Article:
Mahler's forgotten assistant
Karl Weigl (below) can't be done on the pro conducting circuit, but he can be done On An Overgrown Path - here is his story. Gustav Mahler was appointed director of the Vienna Court Opera in 1897, and in ten years there he transformed both the repertoire and performances. He brought a new focus on the classical repertoire including Gluck and Mozart, and in collaboration with Alfred Roller created revolutionary productions of Fidelio, Tristan und Isolde, and Der Ring des Nibelungen.
In 1904 Mahler appointed as his rehearsal conductor, Karl Weigl, the 23 year old son of a prominent Viennese Jewish family. Weigl’s teachers included Alexander von Zemlinsky and Guido Adler, and his circle included Webern and Schönberg. In 1903 the Vereinigung scaffender Tonkunstler was founded by Zemlinsky, Schönberg and Weigl under the patronage of Mahler, and was programmed much ‘new’ music, including works by Mahler, Richard Strauss, Zemlinsky, Schönberg , Pfitzner, Reger and Bruno Walter, as well Weigl’s own compositions.
In 1906 Weigl left the Vienna Opera to concentrate on composing, and his chromatic harmonies and imaginative orchestration, which did not follow the musical path of his friend Schönberg, achieved considerable success. His Phantastisches Intermezzo, was performed by the Vienna Philharmonic Orchestra under Furtwängler, and the Rose Quartet premiered several of his chamber works. Other champions of his work included George Szell and the Busch Quartet. In 1929 joined the music department of the University of Vienna, and his students included Hanns Eisler, Erich Korngold and Kurt Adler.
In 1933 the political, and cultural, map of Europe started to change. The rise to power of the Nazis saw the start of discrimination against non-Aryan musicians and music. After Hitler annexed Austria in March 1938 Weigl’s music was removed from publisher’s catalogues, and exile became inevitable. In October 1938 he arrived in New York with the conductor Kurt Adler and the cellist Emanuel Feuerman. His letters of recommendation from Schönberg, Richard Strauss and Bruno Walter cut little ice in America, and Weigl struggled to survive giving private lessons. Later he held several teaching posts on the East Coast, but these were a far cry from the post in Vienna that he had left. Karl Weigl died after a prolonged illness in August 1949, eleven years after he had arrived in New York.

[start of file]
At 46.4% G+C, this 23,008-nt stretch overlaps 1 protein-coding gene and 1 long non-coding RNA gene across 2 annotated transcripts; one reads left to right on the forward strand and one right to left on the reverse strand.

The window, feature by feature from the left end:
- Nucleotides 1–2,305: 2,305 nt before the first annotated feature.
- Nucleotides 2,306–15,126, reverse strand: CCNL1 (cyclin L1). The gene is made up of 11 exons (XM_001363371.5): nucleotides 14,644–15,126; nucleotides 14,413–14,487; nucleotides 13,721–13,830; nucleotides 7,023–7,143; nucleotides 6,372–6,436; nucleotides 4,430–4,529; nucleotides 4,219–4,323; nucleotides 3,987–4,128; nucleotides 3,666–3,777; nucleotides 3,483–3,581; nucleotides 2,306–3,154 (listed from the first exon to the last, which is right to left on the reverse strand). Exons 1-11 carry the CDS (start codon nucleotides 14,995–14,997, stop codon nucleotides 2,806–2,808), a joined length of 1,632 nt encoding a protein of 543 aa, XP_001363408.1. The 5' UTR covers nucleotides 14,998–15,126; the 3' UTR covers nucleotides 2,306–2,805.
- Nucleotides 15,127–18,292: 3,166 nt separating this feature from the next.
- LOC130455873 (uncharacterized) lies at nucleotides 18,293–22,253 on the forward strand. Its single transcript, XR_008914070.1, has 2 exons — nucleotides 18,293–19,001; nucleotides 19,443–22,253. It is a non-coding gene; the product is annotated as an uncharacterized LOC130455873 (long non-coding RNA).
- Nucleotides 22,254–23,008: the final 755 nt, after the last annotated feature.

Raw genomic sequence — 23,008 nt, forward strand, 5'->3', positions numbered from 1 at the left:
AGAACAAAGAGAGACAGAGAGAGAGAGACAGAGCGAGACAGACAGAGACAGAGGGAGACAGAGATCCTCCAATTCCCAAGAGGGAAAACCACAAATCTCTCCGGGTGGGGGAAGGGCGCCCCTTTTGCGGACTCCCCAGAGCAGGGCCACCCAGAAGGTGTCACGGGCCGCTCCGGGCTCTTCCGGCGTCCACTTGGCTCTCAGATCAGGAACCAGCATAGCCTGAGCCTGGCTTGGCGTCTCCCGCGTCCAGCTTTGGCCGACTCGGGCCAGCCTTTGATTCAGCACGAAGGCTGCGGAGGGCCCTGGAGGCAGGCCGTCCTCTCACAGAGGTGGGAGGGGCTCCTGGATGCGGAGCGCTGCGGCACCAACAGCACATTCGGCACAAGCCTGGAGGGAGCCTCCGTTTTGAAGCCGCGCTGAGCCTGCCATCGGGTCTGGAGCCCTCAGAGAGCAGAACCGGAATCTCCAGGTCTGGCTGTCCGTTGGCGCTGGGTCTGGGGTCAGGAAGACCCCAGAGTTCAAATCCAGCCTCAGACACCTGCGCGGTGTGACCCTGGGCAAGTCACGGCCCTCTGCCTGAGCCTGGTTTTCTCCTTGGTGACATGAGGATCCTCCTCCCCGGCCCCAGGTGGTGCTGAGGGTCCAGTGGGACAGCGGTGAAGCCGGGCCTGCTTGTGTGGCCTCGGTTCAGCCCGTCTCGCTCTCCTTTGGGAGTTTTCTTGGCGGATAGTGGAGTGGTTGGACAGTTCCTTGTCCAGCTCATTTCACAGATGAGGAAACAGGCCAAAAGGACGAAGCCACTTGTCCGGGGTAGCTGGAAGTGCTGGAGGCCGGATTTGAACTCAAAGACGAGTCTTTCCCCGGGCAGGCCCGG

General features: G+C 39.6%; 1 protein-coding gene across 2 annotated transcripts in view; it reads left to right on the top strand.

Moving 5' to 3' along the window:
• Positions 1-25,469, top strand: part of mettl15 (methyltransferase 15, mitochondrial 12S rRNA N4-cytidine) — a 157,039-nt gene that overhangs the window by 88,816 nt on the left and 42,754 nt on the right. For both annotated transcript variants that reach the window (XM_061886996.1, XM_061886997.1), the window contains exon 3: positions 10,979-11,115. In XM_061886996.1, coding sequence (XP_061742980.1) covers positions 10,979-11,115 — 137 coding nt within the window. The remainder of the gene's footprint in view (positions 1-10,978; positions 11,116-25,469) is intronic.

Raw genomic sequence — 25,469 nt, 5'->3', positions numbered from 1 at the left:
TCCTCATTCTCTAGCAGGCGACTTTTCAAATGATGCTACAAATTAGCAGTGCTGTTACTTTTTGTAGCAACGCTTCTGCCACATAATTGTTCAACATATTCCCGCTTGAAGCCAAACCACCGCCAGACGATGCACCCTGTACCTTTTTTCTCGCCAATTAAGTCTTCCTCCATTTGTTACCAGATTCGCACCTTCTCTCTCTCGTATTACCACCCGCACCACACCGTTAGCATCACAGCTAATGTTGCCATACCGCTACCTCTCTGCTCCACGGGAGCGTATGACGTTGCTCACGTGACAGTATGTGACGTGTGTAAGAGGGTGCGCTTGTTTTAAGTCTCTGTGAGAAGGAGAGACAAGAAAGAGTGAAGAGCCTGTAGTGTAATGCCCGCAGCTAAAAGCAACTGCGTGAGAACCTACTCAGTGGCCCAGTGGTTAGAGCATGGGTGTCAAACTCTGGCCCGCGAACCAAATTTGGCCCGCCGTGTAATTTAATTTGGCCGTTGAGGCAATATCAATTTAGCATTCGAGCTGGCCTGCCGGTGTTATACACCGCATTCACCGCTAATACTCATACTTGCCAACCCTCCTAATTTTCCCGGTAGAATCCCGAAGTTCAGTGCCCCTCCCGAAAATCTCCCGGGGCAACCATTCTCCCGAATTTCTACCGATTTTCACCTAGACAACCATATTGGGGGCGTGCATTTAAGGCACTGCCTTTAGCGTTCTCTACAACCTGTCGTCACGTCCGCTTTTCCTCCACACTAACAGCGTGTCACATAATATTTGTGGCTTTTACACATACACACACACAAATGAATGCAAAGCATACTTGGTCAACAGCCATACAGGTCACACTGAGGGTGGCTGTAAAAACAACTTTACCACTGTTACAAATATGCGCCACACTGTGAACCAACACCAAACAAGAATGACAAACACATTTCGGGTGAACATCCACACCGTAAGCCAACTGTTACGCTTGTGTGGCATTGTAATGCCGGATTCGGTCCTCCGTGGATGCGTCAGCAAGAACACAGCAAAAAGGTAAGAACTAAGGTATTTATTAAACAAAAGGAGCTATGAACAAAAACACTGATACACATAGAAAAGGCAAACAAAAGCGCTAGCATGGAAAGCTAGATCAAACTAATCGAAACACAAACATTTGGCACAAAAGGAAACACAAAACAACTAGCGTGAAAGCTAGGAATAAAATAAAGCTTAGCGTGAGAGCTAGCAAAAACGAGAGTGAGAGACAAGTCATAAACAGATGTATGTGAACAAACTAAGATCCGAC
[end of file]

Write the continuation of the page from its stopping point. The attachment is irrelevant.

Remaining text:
After this denouement it would be pleasing to report a revival of interest in Weigl’s music, but sadly this has not been the case. Stokowski gave the premiere of the Fifth Symphony Apokalyptische in New York, and other performers including Richard Goode have performed his compositions. Admirably BIS have recorded his Fifth and Sixth Symphonies together with the Phantastisches Intermezzo. Both the Fifth and Sixth Symphonies were composed by Karl Weigl in America, and the poignant sub-title of the Fifth says it all - Apocalyptic.
* See also a Karl Weigl photo album and Peter Paul Fuchs - one path ends.
* Follow this link to the website of the Jewish Music Institute
Now playing – Karl Weigl’s String Quartets No 1 and No 5. Nimbus has done a wonderful job championing forgotten and suppressed music. This highly recommended 1999 recording by the Artis Quartett Wien is only the second recording of these two quartets. Schönberg urged Arnold Rosé to perform them, praising their “extraordinary qualities and inventiveness”.
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Now take An Overgrown Path to Holocaust opera's rare performance
Thank you both for the excellent blogging and commenting, which helped restore my European-American classical music animal spirits this otherwise culturally overcast day. (Google even helped me with a discount on my otherwise 'yellow-alert' CD purchase!)
Best wishes to you both.